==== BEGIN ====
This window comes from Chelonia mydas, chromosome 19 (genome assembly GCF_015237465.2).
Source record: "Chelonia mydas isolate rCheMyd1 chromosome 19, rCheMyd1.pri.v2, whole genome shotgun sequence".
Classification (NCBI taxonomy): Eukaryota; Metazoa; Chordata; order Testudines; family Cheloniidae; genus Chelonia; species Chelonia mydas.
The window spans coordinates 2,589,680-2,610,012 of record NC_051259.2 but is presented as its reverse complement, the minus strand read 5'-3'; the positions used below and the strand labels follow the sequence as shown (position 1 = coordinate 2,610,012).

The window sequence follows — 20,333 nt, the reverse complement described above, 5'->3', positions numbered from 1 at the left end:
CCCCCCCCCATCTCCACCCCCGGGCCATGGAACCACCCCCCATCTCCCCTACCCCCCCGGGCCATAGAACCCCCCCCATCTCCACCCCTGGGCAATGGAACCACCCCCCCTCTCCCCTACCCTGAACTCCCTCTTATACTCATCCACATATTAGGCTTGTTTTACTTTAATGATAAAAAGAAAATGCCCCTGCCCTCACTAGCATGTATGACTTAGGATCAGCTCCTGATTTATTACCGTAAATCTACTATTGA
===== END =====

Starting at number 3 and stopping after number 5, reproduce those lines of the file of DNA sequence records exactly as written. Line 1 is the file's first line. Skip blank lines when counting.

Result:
Classification (NCBI taxonomy): Eukaryota; Metazoa; Chordata; order Testudines; family Cheloniidae; genus Chelonia; species Chelonia mydas.
The window spans coordinates 2,589,680-2,610,012 of record NC_051259.2 but is presented as its reverse complement, the minus strand read 5'-3'; the positions used below and the strand labels follow the sequence as shown (position 1 = coordinate 2,610,012).

The window sequence follows — 20,333 nt, the reverse complement described above, 5'->3', positions numbered from 1 at the left end: